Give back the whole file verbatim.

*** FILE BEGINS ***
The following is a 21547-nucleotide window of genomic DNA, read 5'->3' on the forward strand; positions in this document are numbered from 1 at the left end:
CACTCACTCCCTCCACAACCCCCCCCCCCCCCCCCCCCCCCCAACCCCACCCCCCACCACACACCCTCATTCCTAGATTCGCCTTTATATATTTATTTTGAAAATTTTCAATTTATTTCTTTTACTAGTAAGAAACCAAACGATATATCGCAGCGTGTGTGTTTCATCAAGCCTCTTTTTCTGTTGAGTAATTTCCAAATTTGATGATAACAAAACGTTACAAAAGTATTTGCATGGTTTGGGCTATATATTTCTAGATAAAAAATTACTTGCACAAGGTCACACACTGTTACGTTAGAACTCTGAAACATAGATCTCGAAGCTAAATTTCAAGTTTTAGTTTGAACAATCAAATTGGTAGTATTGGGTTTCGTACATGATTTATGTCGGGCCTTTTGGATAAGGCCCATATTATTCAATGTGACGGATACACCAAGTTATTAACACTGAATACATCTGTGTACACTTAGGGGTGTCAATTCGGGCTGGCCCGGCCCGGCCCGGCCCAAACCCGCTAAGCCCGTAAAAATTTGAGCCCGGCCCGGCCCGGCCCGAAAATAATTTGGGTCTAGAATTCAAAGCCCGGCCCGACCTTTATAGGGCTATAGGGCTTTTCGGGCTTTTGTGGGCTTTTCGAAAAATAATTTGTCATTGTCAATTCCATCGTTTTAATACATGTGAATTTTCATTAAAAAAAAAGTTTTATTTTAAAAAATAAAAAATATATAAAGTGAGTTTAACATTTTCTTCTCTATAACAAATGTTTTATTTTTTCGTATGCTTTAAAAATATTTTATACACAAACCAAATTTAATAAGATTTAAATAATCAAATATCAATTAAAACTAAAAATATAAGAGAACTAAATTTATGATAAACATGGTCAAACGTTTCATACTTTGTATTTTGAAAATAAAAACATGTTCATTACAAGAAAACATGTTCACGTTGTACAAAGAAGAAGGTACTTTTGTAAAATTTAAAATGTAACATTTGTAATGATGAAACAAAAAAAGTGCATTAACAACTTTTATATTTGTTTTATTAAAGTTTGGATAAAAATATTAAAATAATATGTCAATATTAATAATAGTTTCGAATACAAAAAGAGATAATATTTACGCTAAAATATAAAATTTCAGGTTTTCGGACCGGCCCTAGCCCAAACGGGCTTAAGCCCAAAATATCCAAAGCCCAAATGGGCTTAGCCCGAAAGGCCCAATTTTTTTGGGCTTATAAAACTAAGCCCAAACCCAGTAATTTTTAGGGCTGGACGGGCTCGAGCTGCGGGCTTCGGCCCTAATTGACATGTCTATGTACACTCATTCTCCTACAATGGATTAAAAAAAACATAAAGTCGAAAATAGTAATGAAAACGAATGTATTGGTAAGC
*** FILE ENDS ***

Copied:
The following is a 21547-nucleotide window of genomic DNA, read 5'->3' on the forward strand; positions in this document are numbered from 1 at the left end:
CACTCACTCCCTCCACAACCCCCCCCCCCCCCCCCCCCCCCCAACCCCACCCCCCACCACACACCCTCATTCCTAGATTCGCCTTTATATATTTATTTTGAAAATTTTCAATTTATTTCTTTTACTAGTAAGAAACCAAACGATATATCGCAGCGTGTGTGTTTCATCAAGCCTCTTTTTCTGTTGAGTAATTTCCAAATTTGATGATAACAAAACGTTACAAAAGTATTTGCATGGTTTGGGCTATATATTTCTAGATAAAAAATTACTTGCACAAGGTCACACACTGTTACGTTAGAACTCTGAAACATAGATCTCGAAGCTAAATTTCAAGTTTTAGTTTGAACAATCAAATTGGTAGTATTGGGTTTCGTACATGATTTATGTCGGGCCTTTTGGATAAGGCCCATATTATTCAATGTGACGGATACACCAAGTTATTAACACTGAATACATCTGTGTACACTTAGGGGTGTCAATTCGGGCTGGCCCGGCCCGGCCCGGCCCAAACCCGCTAAGCCCGTAAAAATTTGAGCCCGGCCCGGCCCGGCCCGAAAATAATTTGGGTCTAGAATTCAAAGCCCGGCCCGACCTTTATAGGGCTATAGGGCTTTTCGGGCTTTTGTGGGCTTTTCGAAAAATAATTTGTCATTGTCAATTCCATCGTTTTAATACATGTGAATTTTCATTAAAAAAAAAGTTTTATTTTAAAAAATAAAAAATATATAAAGTGAGTTTAACATTTTCTTCTCTATAACAAATGTTTTATTTTTTCGTATGCTTTAAAAATATTTTATACACAAACCAAATTTAATAAGATTTAAATAATCAAATATCAATTAAAACTAAAAATATAAGAGAACTAAATTTATGATAAACATGGTCAAACGTTTCATACTTTGTATTTTGAAAATAAAAACATGTTCATTACAAGAAAACATGTTCACGTTGTACAAAGAAGAAGGTACTTTTGTAAAATTTAAAATGTAACATTTGTAATGATGAAACAAAAAAAGTGCATTAACAACTTTTATATTTGTTTTATTAAAGTTTGGATAAAAATATTAAAATAATATGTCAATATTAATAATAGTTTCGAATACAAAAAGAGATAATATTTACGCTAAAATATAAAATTTCAGGTTTTCGGACCGGCCCTAGCCCAAACGGGCTTAAGCCCAAAATATCCAAAGCCCAAATGGGCTTAGCCCGAAAGGCCCAATTTTTTTGGGCTTATAAAACTAAGCCCAAACCCAGTAATTTTTAGGGCTGGACGGGCTCGAGCTGCGGGCTTCGGCCCTAATTGACATGTCTATGTACACTCATTCTCCTACAATGGATTAAAAAAAACATAAAGTCGAAAATAGTAATGAAAACGAATGTATTGGTAAGC